Osseo graduate DJ Hebert, a key member of the Orioles' 2012 state championship-winning basketball team, and his daughter Nova. Submitted photo.

 
In one moment, former Osseo star athlete DJ Hebert stood in line to enter a restaurant and in the next, friends were carrying him to safety as he bled from gunshot wounds.
 
Hebert was one of 11 people wounded when shots were fired amid a crowded block of people in the Uptown neighborhood just after midnight last Sunday morning.
 
“It seemed like it was going to be a good night,” said Hebert, 26. “I didn’t hear any argument or altercation, but then again I wasn’t looking for it, either.”
 
Hebert had just arrived at the front of a line outside Hoban Korean BBQ restaurant on Hennepin Avenue South near West Lake Street. Crowd restrictions necessitated by COVID-19 regulations meant Hebert and friends had to wait for some patrons inside to leave.
 
Then “12 to 13 seconds later is when it all started,” Hebert said. Bullets seemingly from nowhere shattered two of the restaurant’s windows behind Hebert. A woman next to him said she’d been hit. And “a split second later I was hit in the right knee,” Hebert said. “It was a numb but really painful feeling that’s hard to describe.”
 
He fell back on the sidewalk but didn’t stay down long. “I didn’t feel safe on the ground,” he said. “So, I got up and tried to get out of there. I ran out of my shoes, actually. Then I felt another sharp pain in my left elbow. I think I got grazed by another bullet.”
 
Stricken, Hebert relied on two friends to carry him to a pair of nearby police officers. An ambulance brought him to Hennepin County Medical Center.
 
Hebert’s mother, Ellen Stewart, felt her worst fear was compounded by lingering grief over the recent killing of George Floyd.
 
“I thought about that very thing when I found out the shooting was random,” said Stewart, a mother of two sons and a daughter. “I can prepare my sons and have the ‘If you get pulled over by police’ conversation. And I talk to them about being careful when you’re out at different places. Now, you sit in a moment of being unable to escape it. There is no insulation. There is nothing you can do to protect yourself. It gets very depressing and hopeless. But moving forward, I am trying to be careful that we’re not going to stop living because we’re paranoid to go places and do things.”
 
Excellence in athletics brought Hebert places. He played quarterback for Osseo’s football team and became one of former coach Derrin Lamker’s “favorite kids of all time,’’ Hebert recalled. “We were getting decent and he put us on the map. He could bring a team together between the lines and in the locker room.”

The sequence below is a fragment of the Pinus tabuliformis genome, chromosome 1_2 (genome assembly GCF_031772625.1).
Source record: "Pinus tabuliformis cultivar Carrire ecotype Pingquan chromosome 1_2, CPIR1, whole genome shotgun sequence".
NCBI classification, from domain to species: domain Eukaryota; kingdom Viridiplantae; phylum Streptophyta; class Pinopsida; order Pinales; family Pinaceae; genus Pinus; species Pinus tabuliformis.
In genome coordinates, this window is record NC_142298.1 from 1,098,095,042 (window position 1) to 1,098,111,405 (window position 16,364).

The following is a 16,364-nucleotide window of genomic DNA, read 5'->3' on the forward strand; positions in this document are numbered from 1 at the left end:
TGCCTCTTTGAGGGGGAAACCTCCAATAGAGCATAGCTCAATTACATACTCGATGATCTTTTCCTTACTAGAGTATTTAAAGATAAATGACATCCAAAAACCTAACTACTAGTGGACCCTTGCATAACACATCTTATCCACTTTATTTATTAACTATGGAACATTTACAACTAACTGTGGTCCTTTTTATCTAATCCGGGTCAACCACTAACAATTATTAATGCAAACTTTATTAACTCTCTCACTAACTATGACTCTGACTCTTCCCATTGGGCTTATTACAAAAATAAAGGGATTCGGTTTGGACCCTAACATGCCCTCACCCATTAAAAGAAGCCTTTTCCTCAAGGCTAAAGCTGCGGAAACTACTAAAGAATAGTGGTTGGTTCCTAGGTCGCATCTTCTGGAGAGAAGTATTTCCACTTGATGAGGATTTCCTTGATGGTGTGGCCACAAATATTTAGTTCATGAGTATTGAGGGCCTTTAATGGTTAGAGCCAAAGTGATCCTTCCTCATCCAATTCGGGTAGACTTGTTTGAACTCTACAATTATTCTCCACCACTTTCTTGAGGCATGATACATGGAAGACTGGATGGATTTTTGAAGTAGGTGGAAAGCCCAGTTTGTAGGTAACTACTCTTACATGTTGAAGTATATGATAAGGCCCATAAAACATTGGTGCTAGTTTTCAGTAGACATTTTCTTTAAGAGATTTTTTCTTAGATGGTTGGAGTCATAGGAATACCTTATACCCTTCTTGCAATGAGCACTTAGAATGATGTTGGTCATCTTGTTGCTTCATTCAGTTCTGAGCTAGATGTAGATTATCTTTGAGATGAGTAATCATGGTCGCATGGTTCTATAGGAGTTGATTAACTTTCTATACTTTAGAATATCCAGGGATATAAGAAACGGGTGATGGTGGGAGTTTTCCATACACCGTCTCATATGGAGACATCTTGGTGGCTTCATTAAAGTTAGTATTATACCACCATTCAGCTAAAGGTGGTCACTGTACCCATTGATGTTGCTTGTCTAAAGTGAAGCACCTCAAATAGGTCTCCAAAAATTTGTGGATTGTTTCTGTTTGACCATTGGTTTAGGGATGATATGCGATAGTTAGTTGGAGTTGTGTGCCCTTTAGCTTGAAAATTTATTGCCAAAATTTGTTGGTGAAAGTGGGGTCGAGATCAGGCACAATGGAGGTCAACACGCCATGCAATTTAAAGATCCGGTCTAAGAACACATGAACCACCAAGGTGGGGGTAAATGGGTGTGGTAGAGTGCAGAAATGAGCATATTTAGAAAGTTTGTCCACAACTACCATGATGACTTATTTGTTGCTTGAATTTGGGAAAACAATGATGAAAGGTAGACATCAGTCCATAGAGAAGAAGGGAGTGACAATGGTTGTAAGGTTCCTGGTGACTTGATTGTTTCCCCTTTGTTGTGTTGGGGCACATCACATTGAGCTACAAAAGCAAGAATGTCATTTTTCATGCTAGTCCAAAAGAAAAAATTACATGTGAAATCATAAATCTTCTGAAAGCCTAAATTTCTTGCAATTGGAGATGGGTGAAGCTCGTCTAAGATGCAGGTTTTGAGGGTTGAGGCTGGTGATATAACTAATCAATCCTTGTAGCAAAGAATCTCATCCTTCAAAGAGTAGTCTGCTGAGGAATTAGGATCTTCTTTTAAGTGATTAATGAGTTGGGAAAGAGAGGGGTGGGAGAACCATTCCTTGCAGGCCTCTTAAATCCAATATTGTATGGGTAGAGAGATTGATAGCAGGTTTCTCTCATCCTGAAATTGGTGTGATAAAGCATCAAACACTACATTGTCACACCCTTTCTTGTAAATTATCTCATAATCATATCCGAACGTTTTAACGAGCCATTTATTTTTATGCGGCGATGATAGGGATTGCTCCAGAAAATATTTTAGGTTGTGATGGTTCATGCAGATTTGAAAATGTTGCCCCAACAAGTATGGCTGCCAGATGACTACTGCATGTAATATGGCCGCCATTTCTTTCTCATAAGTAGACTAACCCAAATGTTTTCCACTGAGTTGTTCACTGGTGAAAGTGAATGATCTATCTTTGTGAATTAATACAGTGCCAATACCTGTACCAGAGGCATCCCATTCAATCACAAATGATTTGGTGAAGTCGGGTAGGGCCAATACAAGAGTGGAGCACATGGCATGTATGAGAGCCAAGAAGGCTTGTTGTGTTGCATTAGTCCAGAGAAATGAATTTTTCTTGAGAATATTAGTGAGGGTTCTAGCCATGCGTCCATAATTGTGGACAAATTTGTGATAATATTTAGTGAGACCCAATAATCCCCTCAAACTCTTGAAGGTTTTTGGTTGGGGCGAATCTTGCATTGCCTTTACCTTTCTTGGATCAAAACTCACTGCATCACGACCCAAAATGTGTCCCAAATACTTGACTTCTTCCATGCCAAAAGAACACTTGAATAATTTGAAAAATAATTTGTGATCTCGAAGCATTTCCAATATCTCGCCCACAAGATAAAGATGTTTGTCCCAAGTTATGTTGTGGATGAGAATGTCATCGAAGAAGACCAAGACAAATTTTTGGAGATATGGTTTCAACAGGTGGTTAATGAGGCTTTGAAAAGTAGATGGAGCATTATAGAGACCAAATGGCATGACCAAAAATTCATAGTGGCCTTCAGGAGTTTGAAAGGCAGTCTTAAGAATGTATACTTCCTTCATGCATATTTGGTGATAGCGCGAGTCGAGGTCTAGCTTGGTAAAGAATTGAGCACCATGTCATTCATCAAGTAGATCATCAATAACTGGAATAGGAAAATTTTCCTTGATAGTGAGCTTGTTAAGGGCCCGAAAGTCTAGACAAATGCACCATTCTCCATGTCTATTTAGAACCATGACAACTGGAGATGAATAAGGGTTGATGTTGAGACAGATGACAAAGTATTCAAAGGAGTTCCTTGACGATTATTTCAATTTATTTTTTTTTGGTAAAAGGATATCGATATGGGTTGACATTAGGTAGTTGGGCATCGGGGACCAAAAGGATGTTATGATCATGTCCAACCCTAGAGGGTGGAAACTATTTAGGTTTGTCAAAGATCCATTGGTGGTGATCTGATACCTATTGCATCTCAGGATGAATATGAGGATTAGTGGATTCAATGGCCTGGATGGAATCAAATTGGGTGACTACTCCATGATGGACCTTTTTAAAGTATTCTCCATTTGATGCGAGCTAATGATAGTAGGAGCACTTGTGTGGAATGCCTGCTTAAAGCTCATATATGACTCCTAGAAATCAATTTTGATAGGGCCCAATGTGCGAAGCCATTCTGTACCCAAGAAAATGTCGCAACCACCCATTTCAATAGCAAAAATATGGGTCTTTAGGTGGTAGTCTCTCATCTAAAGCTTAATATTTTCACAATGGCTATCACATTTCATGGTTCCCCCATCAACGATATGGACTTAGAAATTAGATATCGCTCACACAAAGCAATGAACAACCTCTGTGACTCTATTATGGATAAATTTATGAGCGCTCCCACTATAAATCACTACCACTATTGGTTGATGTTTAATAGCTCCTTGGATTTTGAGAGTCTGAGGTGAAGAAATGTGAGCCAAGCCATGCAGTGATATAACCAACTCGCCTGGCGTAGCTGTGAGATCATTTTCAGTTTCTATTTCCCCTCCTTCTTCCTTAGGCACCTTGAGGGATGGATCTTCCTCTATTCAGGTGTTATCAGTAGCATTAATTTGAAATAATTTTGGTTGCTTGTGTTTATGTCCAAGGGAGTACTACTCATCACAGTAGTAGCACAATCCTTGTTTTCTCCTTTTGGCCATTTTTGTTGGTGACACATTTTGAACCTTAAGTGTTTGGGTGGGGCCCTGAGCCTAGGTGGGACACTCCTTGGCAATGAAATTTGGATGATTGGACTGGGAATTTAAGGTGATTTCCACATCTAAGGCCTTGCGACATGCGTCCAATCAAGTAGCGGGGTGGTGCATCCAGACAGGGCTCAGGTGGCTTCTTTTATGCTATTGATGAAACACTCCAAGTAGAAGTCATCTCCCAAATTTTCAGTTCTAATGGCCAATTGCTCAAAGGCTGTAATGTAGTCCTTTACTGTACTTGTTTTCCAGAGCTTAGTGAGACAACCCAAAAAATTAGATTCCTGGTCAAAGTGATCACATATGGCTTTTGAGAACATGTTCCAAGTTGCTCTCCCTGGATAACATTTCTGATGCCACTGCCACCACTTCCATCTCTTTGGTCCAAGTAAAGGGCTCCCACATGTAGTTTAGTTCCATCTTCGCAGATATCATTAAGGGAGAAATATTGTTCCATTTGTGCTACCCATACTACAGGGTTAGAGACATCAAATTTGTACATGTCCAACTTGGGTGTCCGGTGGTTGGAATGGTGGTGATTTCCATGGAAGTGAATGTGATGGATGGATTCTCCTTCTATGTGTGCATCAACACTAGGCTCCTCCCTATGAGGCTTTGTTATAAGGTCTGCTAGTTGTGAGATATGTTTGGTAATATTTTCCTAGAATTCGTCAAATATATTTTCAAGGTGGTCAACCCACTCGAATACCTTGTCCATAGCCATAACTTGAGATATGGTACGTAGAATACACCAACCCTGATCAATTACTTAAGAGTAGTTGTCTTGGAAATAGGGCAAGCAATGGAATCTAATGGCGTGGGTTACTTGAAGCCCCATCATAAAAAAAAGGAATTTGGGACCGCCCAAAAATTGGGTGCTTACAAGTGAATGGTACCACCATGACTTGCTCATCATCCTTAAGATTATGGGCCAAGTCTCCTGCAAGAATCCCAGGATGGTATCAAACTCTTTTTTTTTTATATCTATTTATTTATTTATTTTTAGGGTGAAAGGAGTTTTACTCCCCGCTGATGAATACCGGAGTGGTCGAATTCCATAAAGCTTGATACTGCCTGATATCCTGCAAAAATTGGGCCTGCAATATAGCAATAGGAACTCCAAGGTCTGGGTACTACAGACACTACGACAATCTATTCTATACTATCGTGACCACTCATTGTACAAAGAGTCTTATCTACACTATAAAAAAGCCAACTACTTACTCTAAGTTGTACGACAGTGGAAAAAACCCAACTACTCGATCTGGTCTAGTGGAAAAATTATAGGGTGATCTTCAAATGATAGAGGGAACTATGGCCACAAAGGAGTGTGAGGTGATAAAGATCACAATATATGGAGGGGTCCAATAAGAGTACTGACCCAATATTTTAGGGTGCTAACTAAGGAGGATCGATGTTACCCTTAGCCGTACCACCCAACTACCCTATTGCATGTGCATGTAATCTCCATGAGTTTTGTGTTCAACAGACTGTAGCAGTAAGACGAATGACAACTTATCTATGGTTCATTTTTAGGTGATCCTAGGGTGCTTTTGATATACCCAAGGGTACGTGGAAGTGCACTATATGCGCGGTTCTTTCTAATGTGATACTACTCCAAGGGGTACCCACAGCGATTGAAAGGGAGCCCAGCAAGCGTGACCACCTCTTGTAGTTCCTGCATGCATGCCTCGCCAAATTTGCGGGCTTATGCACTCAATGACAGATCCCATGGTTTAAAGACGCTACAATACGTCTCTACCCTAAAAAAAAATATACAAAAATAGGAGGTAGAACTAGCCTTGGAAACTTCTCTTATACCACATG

Same story on the basketball court. Driven by Hebert, the Orioles won the Class 4A state tournament title in 2012. Hebert led the Orioles in scoring in two of their three tournament victories and played every minute.
 
“We are putting together a poster of our top five best players by decade and DJ’s name was one of our first picks from the past decade,” Osseo coach Tim Theisen said. “He was a fierce competitor. No one took a drill off in practice while DJ was around.”
 
Pursuing college football meant switching to receiver. Hebert played two seasons at Northern Iowa then transferred to Minnesota-Duluth. A knee injury ended his junior season and with a daughter on the way, Hebert hung up the cleats. He later graduated with a degree in entrepreneurship.
 
Daughter Nova, now 2, just thinks daddy fell. She’ll learn the whole story in time. For now, she is helping widen her father’s perspective.
 
“The love that I’ve gotten helped me remember all the great relationships I am blessed to have,” Hebert said. “And seeing my daughter and how she loves me, even thinking about if I wasn’t here for her – I can’t imagine. I feel, ‘Why me?’ sometimes but I also feel lucky and blessed.”
 
Stewart, with more than 25 years of experience as a school teacher and administrator, aims to make teaching opportunities out of recent challenges. She will become director of equity services for the St. Cloud Area School District on July 1.
 
“I feel like I am open and aware to things and my consciousness is very, very high,” Stewart said. “I am living in a time where I am getting experience that is just prime for my new position. I’m coming in as a change in trajectory is happening about how people look at race and equity.”
 
For Hebert, the stray bullet was removed. No bones or ligaments were damaged. He should experience a 100% recovery. He’s already walking around without crutches, ready to resume his new job as a Liberty Mutual sales representative. A GoFundMe account was established to help with medical costs before his benefits begin.
 
Hebert also volunteers on the north side of Minneapolis where his mother lives and the Uptown neighborhood where he resides.
 
“We’ve done an extraordinary job of just being there for people who are in need and I don’t want a situation like this to take from everything that we’ve done,” Hebert said. “I haven’t lost any hope in the community. I still think our next step is going to be our best step.”

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